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EXCLUSIVE: No homes for those hit by bedroom tax
TENANTS who have their housing benefit slashed for every spare room in their homes have almost no hope of finding a smaller property in Southend it has been revealed.
The Government has cut the benefit for social housing tenants with spare rooms by up to a quarter in a bid to persuade them to move into smaller properties.
In theory, the cut, dubbed the “bedroom tax” by critics, should free up social housing for the 1,200 people on the waiting list in Southend, as well as cut the welfare bill.
But while more than 648 Southend tenants had their benefits cut this month, only 76 properties were available to move into, the Echo can reveal.
Tim Sneller, chairman of Southend Against the Cuts, said: “It has been a problem all along that there was never a plan to provide people with appropriatesize housing.
“Their laughable plan is to build ‘affordable’ housing they can sell for as much as possible.
“More and more people will be forced into inadequate private housing.”
The Government has claimed the scheme has been a success, as the number of people facing the benefit cut has dropped. In Southend, it is down by almost a fifth since it was introduced, last April.
But only a third of the 181 claimants in the borough no longer facing the cut have moved into smaller social housing on a voluntary basis. Some 14 were forced to move after going into rent arrears.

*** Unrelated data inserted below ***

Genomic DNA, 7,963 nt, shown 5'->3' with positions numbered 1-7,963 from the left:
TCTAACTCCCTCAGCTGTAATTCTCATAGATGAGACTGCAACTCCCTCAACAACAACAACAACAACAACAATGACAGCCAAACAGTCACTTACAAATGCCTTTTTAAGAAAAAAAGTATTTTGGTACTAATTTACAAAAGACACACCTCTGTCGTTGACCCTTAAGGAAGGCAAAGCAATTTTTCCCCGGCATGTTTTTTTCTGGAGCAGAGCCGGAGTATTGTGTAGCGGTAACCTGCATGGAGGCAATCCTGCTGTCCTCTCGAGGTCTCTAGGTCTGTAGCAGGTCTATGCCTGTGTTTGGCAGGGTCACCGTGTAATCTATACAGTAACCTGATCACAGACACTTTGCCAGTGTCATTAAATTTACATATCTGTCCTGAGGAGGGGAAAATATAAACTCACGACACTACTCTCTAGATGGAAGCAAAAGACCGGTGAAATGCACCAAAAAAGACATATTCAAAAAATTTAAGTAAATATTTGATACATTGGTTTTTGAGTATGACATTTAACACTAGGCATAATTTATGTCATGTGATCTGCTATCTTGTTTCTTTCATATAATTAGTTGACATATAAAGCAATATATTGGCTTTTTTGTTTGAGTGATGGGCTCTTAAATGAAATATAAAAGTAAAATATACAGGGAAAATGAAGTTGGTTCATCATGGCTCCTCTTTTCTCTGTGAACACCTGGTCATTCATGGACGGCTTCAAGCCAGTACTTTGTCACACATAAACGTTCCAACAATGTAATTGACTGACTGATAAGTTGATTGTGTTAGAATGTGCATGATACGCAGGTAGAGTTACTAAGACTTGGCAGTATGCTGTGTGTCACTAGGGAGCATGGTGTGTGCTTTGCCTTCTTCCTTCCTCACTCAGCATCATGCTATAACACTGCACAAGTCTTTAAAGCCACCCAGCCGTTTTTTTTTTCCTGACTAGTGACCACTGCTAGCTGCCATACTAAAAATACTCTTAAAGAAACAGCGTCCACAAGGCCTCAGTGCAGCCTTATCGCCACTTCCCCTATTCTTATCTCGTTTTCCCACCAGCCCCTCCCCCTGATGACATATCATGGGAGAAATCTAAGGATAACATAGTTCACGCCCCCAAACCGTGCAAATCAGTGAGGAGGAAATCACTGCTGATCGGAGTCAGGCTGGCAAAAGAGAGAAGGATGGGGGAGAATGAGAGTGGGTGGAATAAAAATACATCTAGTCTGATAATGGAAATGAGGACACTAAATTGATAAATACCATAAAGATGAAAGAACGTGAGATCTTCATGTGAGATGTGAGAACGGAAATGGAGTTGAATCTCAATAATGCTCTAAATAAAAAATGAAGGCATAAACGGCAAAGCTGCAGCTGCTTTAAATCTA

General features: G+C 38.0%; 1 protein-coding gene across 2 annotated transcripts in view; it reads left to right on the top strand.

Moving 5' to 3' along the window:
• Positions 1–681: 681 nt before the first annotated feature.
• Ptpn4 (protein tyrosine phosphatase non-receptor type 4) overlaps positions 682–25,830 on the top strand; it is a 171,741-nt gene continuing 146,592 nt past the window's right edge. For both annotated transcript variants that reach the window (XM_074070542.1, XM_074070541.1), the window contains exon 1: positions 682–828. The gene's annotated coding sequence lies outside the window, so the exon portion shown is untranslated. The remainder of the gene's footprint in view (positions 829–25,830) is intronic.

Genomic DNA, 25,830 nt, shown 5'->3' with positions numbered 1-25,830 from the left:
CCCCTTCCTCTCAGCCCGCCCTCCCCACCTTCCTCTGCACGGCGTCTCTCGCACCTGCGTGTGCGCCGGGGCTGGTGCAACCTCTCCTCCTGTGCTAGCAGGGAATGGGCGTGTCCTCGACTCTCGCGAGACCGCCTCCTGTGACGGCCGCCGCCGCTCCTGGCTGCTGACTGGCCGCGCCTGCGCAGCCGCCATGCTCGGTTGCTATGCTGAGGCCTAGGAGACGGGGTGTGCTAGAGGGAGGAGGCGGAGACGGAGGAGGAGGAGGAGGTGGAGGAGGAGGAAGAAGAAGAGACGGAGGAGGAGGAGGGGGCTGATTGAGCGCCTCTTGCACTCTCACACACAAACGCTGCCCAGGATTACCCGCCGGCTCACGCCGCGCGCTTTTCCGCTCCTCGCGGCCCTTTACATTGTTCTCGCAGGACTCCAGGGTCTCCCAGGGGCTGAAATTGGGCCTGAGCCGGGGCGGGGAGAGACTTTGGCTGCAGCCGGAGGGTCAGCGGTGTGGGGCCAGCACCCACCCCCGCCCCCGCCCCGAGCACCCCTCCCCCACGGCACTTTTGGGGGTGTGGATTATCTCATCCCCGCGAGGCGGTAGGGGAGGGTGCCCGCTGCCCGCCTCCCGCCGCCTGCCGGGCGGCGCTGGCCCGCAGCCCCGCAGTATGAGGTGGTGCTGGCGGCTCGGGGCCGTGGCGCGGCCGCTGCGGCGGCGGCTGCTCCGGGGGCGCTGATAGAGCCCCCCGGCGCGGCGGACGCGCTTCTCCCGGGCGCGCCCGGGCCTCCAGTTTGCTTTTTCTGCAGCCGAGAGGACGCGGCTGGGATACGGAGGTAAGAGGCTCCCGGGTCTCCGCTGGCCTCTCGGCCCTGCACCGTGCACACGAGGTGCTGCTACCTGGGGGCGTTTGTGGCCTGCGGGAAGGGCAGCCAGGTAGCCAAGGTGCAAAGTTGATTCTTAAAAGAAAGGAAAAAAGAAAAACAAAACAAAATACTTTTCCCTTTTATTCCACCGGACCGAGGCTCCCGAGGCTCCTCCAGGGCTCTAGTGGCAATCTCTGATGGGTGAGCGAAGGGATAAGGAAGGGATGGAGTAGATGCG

The rest may no longer be eligible for housing benefit, or have moved into private property.
Southend Council, which administers housing benefit for the Government, is supporting people with particular needs for spare rooms, such as disabled people with a carer through “discretionary housing payments”.
But campaigners fear the problem will worsen when Government funding for those payments dries up.
Ian Gilbert, leader of the council’s Labour group, said: “The reason we aren’t hearing about significant numbers of evictions is there are discretionary housing payments to the people who aren’t able to easily move.
“These payments will not last for ever. If, and when, the discretionary payments are reduced it could be a different story.”
The council received £581,762 for the payments this financial year, with £63,209 left unspent.
Nationally, Government funding will drop from £180million to £165million for 2014/15.
A council spokesman said: “We’re focused on doing whatever is possible to assist people to move, if that’s in their best interest.
“The council has identified a number of sites throughout the borough that have potential to become social housing developments.”
STROKE VICTIM: THEY'LL NEVER MOVE ME
A DISABLED stroke victim pays £34.52 a week in bedroom tax to stay in the house he has lived in all his life.
Tony Livermore’s parents and brother lived with him in his three-bedroom house, in Kent Avenue, Leigh, until they died.
The 58-year-old, who is paralysed on one side, fears moving away from the helpful neighbours he has known all his life and instead sacrifices a quarter of his housing benefit to stay there.
Representatives from South Essex Homes, which manages Southend Council’s housing stock, have tried to persuade Mr Livermore to move into sheltered housing.
However, although he struggles to walk or carry out simple household tasks since suffering a massive stroke a decade ago, he wants to remain
in his childhood home.
He said: “I grew up here. I know all my neighbours and they
look after me.
“I’m not leaving this house until I die.”
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